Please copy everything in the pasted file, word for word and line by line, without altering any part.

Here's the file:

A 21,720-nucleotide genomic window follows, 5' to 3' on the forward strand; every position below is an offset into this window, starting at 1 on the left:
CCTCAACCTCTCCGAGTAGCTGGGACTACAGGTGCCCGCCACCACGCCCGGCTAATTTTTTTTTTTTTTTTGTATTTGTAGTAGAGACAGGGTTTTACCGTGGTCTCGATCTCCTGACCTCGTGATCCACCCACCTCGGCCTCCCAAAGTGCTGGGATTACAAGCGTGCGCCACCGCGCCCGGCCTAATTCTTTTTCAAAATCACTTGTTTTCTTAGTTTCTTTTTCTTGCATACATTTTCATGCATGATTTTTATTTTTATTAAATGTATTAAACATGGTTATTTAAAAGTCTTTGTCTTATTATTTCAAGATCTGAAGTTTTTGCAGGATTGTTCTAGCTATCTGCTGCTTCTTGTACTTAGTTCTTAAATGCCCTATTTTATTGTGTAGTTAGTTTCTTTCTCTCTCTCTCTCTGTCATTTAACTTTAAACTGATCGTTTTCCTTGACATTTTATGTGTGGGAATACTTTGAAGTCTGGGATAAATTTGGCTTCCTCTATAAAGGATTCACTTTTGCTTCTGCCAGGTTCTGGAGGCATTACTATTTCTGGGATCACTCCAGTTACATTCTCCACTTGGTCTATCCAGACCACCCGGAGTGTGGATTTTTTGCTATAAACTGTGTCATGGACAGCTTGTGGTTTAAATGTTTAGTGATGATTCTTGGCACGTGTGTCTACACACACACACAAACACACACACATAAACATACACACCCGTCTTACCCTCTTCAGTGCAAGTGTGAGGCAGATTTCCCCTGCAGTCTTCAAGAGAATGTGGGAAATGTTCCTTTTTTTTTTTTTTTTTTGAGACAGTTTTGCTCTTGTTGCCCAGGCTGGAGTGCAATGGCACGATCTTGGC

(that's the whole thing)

A 21,720-nucleotide genomic window follows, 5' to 3' on the forward strand; every position below is an offset into this window, starting at 1 on the left:
CCTCAACCTCTCCGAGTAGCTGGGACTACAGGTGCCCGCCACCACGCCCGGCTAATTTTTTTTTTTTTTTTGTATTTGTAGTAGAGACAGGGTTTTACCGTGGTCTCGATCTCCTGACCTCGTGATCCACCCACCTCGGCCTCCCAAAGTGCTGGGATTACAAGCGTGCGCCACCGCGCCCGGCCTAATTCTTTTTCAAAATCACTTGTTTTCTTAGTTTCTTTTTCTTGCATACATTTTCATGCATGATTTTTATTTTTATTAAATGTATTAAACATGGTTATTTAAAAGTCTTTGTCTTATTATTTCAAGATCTGAAGTTTTTGCAGGATTGTTCTAGCTATCTGCTGCTTCTTGTACTTAGTTCTTAAATGCCCTATTTTATTGTGTAGTTAGTTTCTTTCTCTCTCTCTCTCTGTCATTTAACTTTAAACTGATCGTTTTCCTTGACATTTTATGTGTGGGAATACTTTGAAGTCTGGGATAAATTTGGCTTCCTCTATAAAGGATTCACTTTTGCTTCTGCCAGGTTCTGGAGGCATTACTATTTCTGGGATCACTCCAGTTACATTCTCCACTTGGTCTATCCAGACCACCCGGAGTGTGGATTTTTTGCTATAAACTGTGTCATGGACAGCTTGTGGTTTAAATGTTTAGTGATGATTCTTGGCACGTGTGTCTACACACACACACAAACACACACACATAAACATACACACCCGTCTTACCCTCTTCAGTGCAAGTGTGAGGCAGATTTCCCCTGCAGTCTTCAAGAGAATGTGGGAAATGTTCCTTTTTTTTTTTTTTTTTTGAGACAGTTTTGCTCTTGTTGCCCAGGCTGGAGTGCAATGGCACGATCTTGGC